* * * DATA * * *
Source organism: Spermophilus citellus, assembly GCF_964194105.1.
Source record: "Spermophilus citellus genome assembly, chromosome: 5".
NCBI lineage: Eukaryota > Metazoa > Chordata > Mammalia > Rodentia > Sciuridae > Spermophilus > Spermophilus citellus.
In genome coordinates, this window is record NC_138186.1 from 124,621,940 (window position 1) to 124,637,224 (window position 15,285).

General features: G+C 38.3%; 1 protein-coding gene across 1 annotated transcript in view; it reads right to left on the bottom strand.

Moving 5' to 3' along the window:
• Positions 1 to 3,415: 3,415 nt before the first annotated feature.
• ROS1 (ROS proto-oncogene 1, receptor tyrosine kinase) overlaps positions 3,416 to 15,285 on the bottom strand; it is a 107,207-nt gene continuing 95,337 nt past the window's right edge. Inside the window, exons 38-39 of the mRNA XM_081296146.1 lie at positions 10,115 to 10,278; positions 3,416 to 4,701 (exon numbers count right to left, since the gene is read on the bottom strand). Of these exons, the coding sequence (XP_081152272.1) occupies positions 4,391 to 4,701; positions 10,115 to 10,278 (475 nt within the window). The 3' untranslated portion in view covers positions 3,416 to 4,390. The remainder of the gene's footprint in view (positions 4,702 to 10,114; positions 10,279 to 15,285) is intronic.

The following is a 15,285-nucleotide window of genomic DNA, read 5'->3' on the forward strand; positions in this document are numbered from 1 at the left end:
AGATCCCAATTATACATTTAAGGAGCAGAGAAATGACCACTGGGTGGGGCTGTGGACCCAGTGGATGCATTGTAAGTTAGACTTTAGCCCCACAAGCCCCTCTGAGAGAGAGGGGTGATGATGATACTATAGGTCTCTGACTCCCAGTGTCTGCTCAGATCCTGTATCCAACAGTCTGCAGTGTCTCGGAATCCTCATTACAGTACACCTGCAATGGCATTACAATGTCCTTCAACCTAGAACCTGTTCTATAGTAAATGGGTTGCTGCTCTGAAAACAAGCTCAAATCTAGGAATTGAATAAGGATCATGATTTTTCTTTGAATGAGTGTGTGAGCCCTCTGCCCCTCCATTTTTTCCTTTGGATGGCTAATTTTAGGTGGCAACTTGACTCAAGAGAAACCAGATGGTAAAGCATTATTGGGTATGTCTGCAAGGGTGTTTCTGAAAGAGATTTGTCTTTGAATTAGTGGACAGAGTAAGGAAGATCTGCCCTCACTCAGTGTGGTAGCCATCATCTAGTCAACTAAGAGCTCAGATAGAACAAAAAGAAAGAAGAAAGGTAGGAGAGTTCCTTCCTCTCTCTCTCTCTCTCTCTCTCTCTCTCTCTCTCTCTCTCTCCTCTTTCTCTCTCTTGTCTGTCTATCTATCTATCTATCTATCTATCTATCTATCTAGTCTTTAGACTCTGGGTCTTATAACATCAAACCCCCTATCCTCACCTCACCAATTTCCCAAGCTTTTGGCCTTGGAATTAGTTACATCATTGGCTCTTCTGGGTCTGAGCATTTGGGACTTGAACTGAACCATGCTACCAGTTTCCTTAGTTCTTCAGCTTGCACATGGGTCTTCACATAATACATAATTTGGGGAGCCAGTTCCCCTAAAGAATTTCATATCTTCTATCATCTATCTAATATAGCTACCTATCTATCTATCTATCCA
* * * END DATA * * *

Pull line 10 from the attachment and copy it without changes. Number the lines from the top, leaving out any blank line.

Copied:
AGATCCCAATTATACATTTAAGGAGCAGAGAAATGACCACTGGGTGGGGCTGTGGACCCAGTGGATGCATTGTAAGTTAGACTTTAGCCCCACAAGCCCCTCTGAGAGAGAGGGGTGATGATGATACTATAGGTCTCTGACTCCCAGTGTCTGCTCAGATCCTGTATCCAACAGTCTGCAGTGTCTCGGAATCCTCATTACAGTACACCTGCAATGGCATTACAATGTCCTTCAACCTAGAACCTGTTCTATAGTAAATGGGTTGCTGCTCTGAAAACAAGCTCAAATCTAGGAATTGAATAAGGATCATGATTTTTCTTTGAATGAGTGTGTGAGCCCTCTGCCCCTCCATTTTTTCCTTTGGATGGCTAATTTTAGGTGGCAACTTGACTCAAGAGAAACCAGATGGTAAAGCATTATTGGGTATGTCTGCAAGGGTGTTTCTGAAAGAGATTTGTCTTTGAATTAGTGGACAGAGTAAGGAAGATCTGCCCTCACTCAGTGTGGTAGCCATCATCTAGTCAACTAAGAGCTCAGATAGAACAAAAAGAAAGAAGAAAGGTAGGAGAGTTCCTTCCTCTCTCTCTCTCTCTCTCTCTCTCTCTCTCTCTCTCTCTCTCCTCTTTCTCTCTCTTGTCTGTCTATCTATCTATCTATCTATCTATCTATCTATCTAGTCTTTAGACTCTGGGTCTTATAACATCAAACCCCCTATCCTCACCTCACCAATTTCCCAAGCTTTTGGCCTTGGAATTAGTTACATCATTGGCTCTTCTGGGTCTGAGCATTTGGGACTTGAACTGAACCATGCTACCAGTTTCCTTAGTTCTTCAGCTTGCACATGGGTCTTCACATAATACATAATTTGGGGAGCCAGTTCCCCTAAAGAATTTCATATCTTCTATCATCTATCTAATATAGCTACCTATCTATCTATCTATCCA